At Xanadu we are developing a photonic quantum computer: a device that processes information stored in quantum states of light. We are very excited by the possibilities that this approach brings. Photonic quantum computers naturally use continuous degrees of freedom -- like the amplitude and phase of light -- to encode information. This continuous, or analog, structure makes photonic devices a natural platform for quantum versions of neural networks. How do we mimic a neural network using a photonic system?

Maybe quantum computing is a job for artificial intelligence. To call quantum computing complicated is a gross understatement. Rather than any single complex challenge, quantum computing is a series of obstacles all superimposed (pun intended) onto each other. Even though quantum processors based on superconducting circuits already exist in labs today, they don't compare in speed or processing power to today's typical desktop, laptop, and tablet computers. Even if you can settle on materials, a physical architecture, and a form factor for your quantum device, you're still faced with the very real difficulties of actually measuring quantum signals so you can take advantage of the processing and storage enhancements offered by quantum computing.

Italian researchers recently developed the first functioning quantum neural network by running a special algorithm on an actual quantum computer. The team, lead by Francesco Tacchino of the University of Pavia in Italy, pre-published their research on ArXiv earlier this month in a research paper titled "An Artificial Neuron Implemented on an Actual Quantum Processor." Basically, they developed a single-layer artificial neural network (ANN) that runs on a quantum computer. This kind of rudimentary ANN is called a perceptron, and it's the basic building block of more robust neural networks. Previous attempts at building a perceptron on a quantum system have involved treating individual qubits as neurons in a network.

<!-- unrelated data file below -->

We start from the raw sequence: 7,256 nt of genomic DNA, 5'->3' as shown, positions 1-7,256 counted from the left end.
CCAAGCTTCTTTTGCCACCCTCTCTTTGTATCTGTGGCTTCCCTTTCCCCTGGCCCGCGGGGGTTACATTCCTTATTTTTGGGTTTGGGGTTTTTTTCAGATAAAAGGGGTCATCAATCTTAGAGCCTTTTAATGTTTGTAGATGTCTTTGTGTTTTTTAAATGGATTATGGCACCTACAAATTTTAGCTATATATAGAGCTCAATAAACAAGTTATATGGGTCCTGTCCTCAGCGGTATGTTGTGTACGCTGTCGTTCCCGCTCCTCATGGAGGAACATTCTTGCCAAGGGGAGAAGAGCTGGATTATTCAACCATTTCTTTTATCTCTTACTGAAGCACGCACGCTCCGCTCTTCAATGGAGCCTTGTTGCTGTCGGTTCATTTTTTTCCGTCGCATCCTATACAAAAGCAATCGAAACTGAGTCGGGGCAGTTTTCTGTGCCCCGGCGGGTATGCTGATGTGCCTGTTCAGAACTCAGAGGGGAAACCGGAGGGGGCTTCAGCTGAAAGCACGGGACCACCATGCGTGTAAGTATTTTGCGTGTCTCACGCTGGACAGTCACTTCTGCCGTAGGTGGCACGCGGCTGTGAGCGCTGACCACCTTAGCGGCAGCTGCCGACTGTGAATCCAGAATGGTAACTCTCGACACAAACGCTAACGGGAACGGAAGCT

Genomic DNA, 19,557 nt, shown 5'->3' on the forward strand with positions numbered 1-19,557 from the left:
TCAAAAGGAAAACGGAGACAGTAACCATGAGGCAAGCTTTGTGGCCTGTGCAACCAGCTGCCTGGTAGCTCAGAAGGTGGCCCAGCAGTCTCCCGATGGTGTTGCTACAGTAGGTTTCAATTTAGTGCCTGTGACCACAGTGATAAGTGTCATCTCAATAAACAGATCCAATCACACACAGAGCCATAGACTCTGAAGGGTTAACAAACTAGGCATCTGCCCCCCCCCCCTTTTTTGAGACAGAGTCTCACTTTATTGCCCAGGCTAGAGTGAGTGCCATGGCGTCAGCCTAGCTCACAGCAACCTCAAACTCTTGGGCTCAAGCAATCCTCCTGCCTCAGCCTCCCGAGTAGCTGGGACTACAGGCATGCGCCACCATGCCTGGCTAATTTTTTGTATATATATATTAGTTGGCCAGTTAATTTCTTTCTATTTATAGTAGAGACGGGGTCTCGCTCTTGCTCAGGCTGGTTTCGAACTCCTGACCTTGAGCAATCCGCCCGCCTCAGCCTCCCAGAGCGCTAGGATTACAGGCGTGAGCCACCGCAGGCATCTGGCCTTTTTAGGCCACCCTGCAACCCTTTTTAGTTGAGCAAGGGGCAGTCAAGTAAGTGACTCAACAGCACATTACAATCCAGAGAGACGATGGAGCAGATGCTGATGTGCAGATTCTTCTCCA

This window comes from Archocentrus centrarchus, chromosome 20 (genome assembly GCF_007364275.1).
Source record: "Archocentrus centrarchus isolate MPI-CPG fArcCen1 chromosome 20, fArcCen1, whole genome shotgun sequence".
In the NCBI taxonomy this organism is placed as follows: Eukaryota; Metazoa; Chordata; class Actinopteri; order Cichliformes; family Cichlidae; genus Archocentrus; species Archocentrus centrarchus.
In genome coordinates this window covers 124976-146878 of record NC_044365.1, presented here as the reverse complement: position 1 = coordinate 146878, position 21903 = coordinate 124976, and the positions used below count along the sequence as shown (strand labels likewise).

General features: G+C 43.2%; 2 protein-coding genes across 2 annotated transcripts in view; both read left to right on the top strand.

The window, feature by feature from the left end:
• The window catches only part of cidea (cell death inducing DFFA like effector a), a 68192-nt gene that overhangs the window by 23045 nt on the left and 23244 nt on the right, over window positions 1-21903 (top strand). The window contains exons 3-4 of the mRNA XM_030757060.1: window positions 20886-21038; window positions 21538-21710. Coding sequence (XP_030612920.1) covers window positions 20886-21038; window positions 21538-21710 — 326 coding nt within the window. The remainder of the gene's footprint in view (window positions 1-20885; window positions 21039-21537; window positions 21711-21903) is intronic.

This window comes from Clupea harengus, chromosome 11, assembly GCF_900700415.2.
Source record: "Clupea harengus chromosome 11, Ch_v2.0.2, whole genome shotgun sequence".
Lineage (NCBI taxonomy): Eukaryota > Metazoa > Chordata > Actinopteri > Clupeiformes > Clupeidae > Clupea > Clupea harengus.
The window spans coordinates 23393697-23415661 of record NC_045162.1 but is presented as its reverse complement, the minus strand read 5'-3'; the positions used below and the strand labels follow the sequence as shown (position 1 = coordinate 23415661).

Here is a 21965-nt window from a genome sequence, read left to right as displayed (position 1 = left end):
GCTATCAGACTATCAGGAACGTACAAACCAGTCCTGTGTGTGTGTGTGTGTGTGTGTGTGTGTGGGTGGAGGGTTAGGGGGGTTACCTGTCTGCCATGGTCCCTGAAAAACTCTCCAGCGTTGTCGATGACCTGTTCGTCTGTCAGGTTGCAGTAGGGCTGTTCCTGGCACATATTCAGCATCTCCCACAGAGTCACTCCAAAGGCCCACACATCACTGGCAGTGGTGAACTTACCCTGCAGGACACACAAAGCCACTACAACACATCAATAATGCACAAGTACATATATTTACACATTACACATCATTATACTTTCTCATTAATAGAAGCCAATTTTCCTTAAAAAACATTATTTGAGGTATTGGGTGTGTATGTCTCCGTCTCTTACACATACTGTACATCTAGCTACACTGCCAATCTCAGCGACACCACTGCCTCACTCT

The same type of artificial intelligence that mastered the ancient game of Go could help wrestle with the amazing complexity of quantum systems containing billions of particles. Google's AlphaGo artificial neural network made headlines last year when it bested a world champion at Go. After marvelling at this feat, Giuseppe Carleo of ETH Zurich in Switzerland thought it might be possible to build a similar machine-learning tool to crack one of the knottiest problems in quantum physics. Now, he has built just such a neural network – which could turn out to be a game changer in understanding quantum systems. Go is far more complex than chess, in that the number of possible positions on a Go board could exceed the number of atoms in the universe.

In 1994, MIT professor of applied mathematics, Peter Shor, developed a groundbreaking quantum computing algorithm capable of factoring numbers (that is, finding the prime numbers for any integer N) using quantum computer technology. For the next decade, this algorithm provided a tantalizing glimpse at the potential prowess of quantum computing versus classical systems. However researchers could never definitively prove that quantum would always be faster in this application or whether classical systems could overtake quantum if given a sufficiently robust algorithm of its own. In a paper published Thursday in the journal Science, Dr. Sergey Bravyi and his team reveal that they've developed a mathematical proof which, in specific cases, illustrates the quantum algorithm's inherent computational advantages over classical. "It's good to know, because results like this become parts of algorithms," Bob Sutor, vice president of IBM Q Strategy and Ecosystem, told Engadget.